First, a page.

• Training of technicians to support the technology is costly. Not all technicians trained will work on the digesters forever, some move on. There is need for the technology to be supported by some form of extension. Regular visits to households that have installed it are critical for longevity, good use and success of the technology.
  • Many people are not aware of the existence of the technology, or if aware, do not have adequate information on how the technology actually works. This is a hindrance to large-scale adoption.
  • At times, the technology fails because of unmet expectations. Even the Plastic Tubular Bio-digester has some technical problems – and these need to be sorted out. Without a reliable back-up support, small problems can lead potential users to shun away from it. But companies like Pioneer Technology Ltd cannot afford to have an extension/back-up support team because it already charges very low figures to install a unit.
  • Users need to be trained, and this is quite costly. This is where organisations like Land O’Lakes come in.
  • There are many research needs on the technology

Pioneer Technologies Ltd has trained 7 technicians to support the technology and at least 300 or so units have been installed country wide and despite small problems, all are now working.”

Pioneer Biogas Technologies Kenya.JPG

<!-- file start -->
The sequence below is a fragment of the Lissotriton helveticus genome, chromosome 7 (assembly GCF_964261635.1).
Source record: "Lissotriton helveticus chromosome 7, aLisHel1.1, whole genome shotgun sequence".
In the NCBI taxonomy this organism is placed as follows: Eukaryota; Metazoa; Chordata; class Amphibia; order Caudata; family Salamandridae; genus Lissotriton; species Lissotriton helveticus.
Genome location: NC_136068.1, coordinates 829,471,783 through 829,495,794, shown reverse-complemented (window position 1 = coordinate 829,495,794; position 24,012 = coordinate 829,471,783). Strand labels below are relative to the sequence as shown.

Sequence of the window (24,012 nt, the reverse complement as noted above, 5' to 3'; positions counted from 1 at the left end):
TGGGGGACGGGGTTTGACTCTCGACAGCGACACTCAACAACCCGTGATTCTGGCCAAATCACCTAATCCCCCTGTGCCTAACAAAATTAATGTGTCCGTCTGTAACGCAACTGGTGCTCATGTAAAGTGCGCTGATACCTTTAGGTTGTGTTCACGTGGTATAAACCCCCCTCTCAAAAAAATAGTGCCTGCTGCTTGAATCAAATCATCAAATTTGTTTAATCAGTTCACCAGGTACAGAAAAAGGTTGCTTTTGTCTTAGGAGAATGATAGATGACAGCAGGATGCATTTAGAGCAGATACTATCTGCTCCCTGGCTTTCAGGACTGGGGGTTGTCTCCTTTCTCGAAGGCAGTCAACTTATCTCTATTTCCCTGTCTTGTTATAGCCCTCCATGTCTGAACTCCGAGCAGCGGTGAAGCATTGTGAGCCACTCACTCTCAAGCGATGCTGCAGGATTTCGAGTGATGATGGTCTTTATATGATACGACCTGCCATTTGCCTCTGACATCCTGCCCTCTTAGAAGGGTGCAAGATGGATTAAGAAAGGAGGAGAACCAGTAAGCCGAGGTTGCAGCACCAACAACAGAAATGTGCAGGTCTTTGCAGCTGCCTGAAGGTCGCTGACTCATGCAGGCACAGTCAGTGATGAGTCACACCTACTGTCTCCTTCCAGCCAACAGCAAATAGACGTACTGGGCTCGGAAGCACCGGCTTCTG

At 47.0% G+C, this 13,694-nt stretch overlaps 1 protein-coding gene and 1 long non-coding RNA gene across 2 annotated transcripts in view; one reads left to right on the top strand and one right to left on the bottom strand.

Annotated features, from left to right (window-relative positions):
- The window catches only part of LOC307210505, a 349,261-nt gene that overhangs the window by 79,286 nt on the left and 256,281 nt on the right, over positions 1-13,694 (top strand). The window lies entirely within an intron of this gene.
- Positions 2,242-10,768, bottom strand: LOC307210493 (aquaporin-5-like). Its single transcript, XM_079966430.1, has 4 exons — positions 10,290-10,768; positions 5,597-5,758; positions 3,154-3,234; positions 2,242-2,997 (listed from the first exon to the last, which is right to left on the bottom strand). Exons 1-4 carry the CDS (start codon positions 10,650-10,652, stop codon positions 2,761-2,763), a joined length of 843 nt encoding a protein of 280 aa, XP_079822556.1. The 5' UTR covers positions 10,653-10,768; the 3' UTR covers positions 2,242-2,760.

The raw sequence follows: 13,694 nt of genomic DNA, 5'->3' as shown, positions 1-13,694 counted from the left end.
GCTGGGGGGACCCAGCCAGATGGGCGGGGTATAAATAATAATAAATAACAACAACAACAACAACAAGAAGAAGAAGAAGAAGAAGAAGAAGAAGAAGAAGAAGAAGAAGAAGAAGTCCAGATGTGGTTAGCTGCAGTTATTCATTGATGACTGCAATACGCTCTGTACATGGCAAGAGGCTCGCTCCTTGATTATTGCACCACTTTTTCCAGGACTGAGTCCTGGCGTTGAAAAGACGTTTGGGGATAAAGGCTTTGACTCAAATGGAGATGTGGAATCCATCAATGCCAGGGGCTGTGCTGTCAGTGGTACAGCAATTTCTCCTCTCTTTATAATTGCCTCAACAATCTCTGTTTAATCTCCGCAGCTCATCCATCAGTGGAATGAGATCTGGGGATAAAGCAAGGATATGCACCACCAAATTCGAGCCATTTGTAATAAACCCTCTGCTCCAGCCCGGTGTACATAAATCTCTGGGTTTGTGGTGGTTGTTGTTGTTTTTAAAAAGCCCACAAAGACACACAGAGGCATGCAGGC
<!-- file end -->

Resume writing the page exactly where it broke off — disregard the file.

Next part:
Pioneer Biogas Technologies Kenya

Construction and Operation:

Once the trench is excavated and the materials are readily available, the construction and installation of a PTD only takes several hours. To operate a PTD, the producer has to charge it day to day with 20kg of cattle dung, mixed with 60 litres of water. After 1-2 months the digester will start producing around 4-5 hours biogas daily (for cooking and other applications such as gas lamps). Furthermore, it produces about 80 litres of ecological fertilizer daily.

Scheme of the complete tube digester system:

Scheme of the biogas supply line tube digester.jpg
Scheme of the biogas supply line tube digester

Lessons Learnt:

Pioneer has noted the importance of user training from the very first visit. User training therefore constitutes one of the key factors of a sustainable tube digester system. Follow up activities are also crucial: after-sales service and visits can improve obtained results considerably. Another key factor is the adequate protection of the biogas systems to achieve a satisfactory life time. To protect the tube digester against animals a wire fence is a useful option. Additionally, a roof should be installed to increase the lifetime of the digester.